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Greece Wants EU-IMF Deal But Impasse Brings Referendum
World Economy

Greece Wants EU-IMF Deal But Impasse Brings Referendum

 Greece aims for a deal with its creditors over a reforms package but will not retreat from its red lines, the country's deputy prime minister told the Sunday newspaper To Vima, not ruling out a referendum or early polls if talks reach an impasse.
Athens is stuck in negotiations with its euro zone partners and the International Monetary Fund over economic reforms required by the lenders to unlock remaining bailout aid.
Ongoing talks are not expected to produce a deal for the approval of euro zone finance ministers at their next meeting in Riga on April 24 as progress is painfully slow.
"Our objective is a viable solution inside the euro," Yannis Dragasakis told the paper. "We will not back off from the red lines we have set."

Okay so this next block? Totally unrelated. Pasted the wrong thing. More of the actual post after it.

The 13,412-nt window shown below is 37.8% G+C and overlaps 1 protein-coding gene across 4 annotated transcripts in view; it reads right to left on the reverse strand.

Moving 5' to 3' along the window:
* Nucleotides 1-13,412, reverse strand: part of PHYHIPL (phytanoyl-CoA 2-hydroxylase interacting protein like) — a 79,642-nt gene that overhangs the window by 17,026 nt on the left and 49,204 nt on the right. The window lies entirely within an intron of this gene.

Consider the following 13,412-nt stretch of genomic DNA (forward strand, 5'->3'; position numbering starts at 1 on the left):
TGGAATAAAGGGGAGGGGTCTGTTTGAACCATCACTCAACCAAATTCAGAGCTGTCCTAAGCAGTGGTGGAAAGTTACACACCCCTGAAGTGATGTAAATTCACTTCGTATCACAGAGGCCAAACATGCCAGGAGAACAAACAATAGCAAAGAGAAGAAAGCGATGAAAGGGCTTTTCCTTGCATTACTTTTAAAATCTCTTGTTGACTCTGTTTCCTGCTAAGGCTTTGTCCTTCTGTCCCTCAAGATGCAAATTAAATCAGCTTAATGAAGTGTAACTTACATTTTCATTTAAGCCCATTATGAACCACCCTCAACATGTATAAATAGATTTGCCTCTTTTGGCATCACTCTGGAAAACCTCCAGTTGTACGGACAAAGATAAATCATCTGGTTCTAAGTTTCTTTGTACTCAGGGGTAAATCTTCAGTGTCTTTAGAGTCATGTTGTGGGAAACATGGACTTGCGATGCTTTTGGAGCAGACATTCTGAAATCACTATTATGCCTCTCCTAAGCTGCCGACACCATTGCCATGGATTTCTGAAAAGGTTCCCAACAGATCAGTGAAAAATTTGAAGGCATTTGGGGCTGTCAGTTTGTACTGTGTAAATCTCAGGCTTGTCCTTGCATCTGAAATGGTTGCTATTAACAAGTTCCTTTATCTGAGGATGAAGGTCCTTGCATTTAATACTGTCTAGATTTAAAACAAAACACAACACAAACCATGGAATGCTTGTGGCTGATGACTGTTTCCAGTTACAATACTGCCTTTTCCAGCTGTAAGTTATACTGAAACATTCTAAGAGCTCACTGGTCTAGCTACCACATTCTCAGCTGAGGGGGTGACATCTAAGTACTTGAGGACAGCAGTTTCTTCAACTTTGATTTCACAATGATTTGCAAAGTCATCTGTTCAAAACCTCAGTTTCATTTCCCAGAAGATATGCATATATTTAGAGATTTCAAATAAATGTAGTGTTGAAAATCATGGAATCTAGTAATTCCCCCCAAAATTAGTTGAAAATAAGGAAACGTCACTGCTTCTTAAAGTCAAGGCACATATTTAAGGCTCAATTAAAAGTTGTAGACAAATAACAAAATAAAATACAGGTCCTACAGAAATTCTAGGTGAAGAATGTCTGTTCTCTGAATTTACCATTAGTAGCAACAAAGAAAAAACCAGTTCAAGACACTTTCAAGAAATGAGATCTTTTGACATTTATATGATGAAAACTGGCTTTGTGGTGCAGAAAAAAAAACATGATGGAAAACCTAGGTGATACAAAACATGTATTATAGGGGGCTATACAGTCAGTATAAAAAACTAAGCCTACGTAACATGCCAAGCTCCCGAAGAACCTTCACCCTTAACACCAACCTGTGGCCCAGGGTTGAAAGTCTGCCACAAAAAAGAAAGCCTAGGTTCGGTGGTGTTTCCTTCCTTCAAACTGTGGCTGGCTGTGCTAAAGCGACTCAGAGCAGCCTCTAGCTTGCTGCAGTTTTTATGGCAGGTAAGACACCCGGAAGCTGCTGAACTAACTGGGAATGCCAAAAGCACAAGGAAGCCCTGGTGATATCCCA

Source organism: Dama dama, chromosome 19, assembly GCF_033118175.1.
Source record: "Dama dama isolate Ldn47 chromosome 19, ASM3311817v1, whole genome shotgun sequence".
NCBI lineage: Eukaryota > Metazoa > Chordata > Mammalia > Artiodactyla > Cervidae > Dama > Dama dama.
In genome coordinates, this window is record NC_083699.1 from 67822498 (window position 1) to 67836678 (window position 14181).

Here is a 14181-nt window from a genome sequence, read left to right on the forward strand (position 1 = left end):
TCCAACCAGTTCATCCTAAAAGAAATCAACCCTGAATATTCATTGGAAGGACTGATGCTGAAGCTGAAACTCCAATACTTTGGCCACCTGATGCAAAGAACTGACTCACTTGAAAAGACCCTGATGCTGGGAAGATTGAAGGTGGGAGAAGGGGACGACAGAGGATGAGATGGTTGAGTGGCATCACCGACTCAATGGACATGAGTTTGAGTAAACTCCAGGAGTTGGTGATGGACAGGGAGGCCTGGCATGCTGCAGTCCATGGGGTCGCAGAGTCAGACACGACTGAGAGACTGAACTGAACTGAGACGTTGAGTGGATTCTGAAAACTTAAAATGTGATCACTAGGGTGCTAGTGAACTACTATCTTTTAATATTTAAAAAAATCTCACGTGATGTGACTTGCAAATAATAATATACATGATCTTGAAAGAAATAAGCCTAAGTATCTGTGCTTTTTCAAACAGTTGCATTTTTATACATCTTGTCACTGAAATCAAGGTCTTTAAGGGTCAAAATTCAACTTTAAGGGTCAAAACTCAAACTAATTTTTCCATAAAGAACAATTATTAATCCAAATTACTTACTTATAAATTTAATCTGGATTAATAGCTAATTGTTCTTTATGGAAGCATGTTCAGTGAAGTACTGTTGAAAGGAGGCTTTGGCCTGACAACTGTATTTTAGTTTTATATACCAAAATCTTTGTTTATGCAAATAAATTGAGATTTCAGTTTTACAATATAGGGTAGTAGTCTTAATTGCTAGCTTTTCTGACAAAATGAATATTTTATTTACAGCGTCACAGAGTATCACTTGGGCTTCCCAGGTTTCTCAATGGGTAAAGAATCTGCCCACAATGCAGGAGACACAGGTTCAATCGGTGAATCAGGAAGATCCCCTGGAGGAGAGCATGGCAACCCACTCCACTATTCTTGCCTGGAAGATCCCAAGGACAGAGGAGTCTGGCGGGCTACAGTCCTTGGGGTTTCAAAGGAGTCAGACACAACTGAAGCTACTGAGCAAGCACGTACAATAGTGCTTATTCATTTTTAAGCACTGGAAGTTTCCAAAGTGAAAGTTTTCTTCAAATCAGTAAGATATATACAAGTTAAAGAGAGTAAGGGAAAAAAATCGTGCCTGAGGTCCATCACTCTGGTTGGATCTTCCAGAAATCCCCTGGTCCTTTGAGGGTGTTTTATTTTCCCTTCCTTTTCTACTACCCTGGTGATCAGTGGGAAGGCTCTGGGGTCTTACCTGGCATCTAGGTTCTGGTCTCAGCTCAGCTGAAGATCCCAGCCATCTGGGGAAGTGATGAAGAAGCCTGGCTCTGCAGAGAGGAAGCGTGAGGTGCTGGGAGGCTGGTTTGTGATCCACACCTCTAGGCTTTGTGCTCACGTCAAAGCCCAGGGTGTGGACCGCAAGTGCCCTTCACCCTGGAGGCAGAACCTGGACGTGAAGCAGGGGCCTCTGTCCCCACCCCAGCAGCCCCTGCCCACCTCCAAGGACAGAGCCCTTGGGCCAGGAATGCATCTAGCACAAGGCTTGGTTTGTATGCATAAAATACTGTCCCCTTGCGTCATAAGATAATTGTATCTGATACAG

Asked whether the government had thought of calling a referendum or even going to the polls if talks become deadlocked, Dragasakis said this could be a possibility, although the government's goal was to reach an agreement.
"In the back of our minds these are possibilities of finding a way out, if there is a dead end. The aim is (to reach) an agreement."
Greece is quickly running out of cash and in the next few weeks may face a choice of either paying salaries and pensions or paying back loans from the International Monetary Fund.
Shut out of bond markets, Athens could get more loans from both the IMF and euro zone governments, but it would first have to implement reforms, agreed with the creditors, to make its finances sustainable and its economy more competitive.
The leftist-led government does not want to implement measures including cuts in pensions as it won elections in late January on pledges to end austerity.

 

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